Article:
|Hourly workers at Cadence Aerospace-Giddens in Everett, WA voted by a 3-to-2 margin to join IAM District 751.|
Hourly workers at Cadence Aerospace-Giddens in Everett, WA are now part of IAM District 751.
The National Labor Relations Board certified the results of the union election at the company, which had been held May 14-15. Hourly workers had voted by a roughly 3-to-2 margin in favor of joining the union.
“This has been another exciting week for our Territory and the IAM, but more importantly for those workers who stood up to their employer and said enough is enough; we want a voice in our future with this company,” said IAM Western Territory General Vice President Gary Allen.
The union has moved ahead with preparations for negotiating a first union contract for the Cadence-Giddens workers. IAM 751 President Jon Holden has appointed his chief of staff, Richard Jackson, to lead the negotiating team, and Cadence-Giddens workers have met to nominate shop floor representatives to the committee, and to take surveys to determine their priorities for their first collecting bargaining agreement.
There are about 225 hourly workers at the company’s two Everett plants who produce precision machined aerospace components, subassemblies and kits, and do sheet-metal forming.
The Boeing Co. is a major customer for Cadence-Giddens, but parent company Cadence Aerospace also sells parts to Airbus, Lockheed Martin, Northrup Grumman and Fokker, along with providing parts to other aerospace suppliers.
Cadence Aerospace is based in Southern California, and operates seven units across the United States, and one in Mexico.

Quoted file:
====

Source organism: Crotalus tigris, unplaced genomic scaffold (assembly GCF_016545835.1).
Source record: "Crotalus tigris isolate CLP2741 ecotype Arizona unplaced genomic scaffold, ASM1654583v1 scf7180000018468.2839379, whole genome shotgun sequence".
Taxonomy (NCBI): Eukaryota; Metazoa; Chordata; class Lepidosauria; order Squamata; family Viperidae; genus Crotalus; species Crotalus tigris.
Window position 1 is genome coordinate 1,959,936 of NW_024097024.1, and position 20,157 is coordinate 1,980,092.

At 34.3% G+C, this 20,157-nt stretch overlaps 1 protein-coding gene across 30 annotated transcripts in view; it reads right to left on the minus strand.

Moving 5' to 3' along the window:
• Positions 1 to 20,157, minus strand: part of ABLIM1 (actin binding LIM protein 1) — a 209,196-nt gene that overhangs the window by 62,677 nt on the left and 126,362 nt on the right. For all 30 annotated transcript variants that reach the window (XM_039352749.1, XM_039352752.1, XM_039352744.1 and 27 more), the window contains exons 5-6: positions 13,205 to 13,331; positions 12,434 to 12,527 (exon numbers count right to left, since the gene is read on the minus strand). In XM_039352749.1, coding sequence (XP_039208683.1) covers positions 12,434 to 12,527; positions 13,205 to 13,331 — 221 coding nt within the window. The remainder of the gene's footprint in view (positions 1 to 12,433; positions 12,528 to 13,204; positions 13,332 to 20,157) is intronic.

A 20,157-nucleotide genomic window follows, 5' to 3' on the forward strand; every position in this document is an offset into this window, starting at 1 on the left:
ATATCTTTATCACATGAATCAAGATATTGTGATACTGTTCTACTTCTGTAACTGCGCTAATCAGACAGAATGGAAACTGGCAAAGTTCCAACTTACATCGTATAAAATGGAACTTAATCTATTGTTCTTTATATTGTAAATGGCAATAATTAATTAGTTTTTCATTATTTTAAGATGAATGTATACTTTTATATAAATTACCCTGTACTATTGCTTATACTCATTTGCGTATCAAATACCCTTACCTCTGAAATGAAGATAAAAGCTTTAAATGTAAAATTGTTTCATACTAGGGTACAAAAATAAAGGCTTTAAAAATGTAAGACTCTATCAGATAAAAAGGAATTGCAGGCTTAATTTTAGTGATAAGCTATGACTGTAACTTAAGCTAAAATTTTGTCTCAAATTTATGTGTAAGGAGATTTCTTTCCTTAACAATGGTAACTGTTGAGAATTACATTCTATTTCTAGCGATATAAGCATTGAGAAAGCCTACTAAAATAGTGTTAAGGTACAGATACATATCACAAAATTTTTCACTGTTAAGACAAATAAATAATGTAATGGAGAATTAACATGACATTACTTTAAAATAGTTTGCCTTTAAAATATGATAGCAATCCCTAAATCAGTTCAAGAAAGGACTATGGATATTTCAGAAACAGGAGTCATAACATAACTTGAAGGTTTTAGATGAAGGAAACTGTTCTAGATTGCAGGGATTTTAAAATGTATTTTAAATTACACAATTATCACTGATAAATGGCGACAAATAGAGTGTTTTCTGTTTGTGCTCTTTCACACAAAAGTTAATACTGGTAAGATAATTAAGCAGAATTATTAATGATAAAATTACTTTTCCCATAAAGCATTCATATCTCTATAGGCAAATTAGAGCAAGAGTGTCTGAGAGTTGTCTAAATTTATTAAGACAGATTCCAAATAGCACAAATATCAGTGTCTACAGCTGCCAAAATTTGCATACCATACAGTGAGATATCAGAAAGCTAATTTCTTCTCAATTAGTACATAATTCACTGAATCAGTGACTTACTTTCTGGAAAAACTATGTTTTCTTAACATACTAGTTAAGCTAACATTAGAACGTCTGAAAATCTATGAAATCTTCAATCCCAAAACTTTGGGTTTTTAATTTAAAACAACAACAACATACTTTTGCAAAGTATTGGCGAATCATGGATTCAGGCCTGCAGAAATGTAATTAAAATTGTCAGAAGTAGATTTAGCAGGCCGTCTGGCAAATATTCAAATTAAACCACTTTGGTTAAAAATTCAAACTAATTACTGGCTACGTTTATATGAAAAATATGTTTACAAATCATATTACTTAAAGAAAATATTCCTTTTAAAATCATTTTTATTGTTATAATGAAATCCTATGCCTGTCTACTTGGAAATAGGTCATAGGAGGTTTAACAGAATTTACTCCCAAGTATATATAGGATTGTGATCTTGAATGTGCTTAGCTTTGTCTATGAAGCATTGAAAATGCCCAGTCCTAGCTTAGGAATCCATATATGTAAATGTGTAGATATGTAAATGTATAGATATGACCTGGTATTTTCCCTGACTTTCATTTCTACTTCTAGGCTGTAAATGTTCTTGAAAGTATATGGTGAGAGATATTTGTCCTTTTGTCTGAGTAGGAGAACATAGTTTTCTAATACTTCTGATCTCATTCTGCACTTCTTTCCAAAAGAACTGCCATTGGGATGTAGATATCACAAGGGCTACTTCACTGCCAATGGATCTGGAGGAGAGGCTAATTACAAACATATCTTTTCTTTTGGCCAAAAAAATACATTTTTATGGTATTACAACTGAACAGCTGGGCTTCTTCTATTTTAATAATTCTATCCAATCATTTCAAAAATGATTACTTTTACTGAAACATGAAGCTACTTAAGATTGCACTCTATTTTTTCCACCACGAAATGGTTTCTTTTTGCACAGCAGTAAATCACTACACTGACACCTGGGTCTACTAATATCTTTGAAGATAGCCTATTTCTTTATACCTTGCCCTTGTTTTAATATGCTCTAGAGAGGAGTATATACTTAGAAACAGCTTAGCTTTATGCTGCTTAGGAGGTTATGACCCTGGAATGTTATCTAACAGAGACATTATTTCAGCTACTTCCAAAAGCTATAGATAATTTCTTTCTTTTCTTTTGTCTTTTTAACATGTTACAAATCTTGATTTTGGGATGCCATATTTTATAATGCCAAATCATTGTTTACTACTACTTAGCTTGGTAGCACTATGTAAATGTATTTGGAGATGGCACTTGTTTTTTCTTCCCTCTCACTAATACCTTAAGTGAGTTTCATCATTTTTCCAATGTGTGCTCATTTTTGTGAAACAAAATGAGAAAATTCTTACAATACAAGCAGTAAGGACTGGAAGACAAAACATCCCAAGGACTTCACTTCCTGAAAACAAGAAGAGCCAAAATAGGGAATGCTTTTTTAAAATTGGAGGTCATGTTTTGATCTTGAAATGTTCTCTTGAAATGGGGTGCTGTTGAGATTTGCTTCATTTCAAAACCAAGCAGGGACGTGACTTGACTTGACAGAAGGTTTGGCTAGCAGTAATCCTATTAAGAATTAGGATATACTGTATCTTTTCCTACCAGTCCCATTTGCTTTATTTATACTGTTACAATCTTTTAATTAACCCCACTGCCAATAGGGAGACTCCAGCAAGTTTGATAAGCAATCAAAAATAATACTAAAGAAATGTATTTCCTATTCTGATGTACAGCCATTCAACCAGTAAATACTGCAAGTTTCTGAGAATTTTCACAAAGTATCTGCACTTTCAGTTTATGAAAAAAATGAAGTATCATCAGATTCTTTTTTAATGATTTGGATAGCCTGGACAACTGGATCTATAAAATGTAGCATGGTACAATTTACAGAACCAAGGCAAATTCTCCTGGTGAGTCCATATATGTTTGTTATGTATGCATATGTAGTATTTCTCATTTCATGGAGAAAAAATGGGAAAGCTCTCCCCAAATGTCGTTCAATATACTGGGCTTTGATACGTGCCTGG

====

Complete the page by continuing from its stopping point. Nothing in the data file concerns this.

The Giddens operation has the reputation of being the most-productive and profitable part of the Cadence enterprise, Holden said.
“It’s our job now to negotiate a contract that recognizes the contributions that our new members at Giddens make towards the Cadence group’s success, and rewards them for their hard work and skills,” said Holden.
The Cadence-Giddens employees are the 12th group of workers to join District 751 in the past five years.
The list includes workers at Boeing suppliers like AIM Aerospace in Sumner and Hytek Finishes in Kent, and Jorgensen Forge, a Tukwila metal forging company. It also includes more than 500 civilian employees of nine defense contractors at and Whidbey Island Naval Air Station.
In each case, the workers have been able to win contracts with their employers that guarantee them pay increases and improvements in areas like paid time off, while also establishing grievance procedures to help ensure they’re treated more fairly by their managers.
“More and more workers are finding out that they want rights that our union does a great job of providing,” said Holden. “We’re proud to help them organize into a union, so that they can win better futures for themselves and their families.”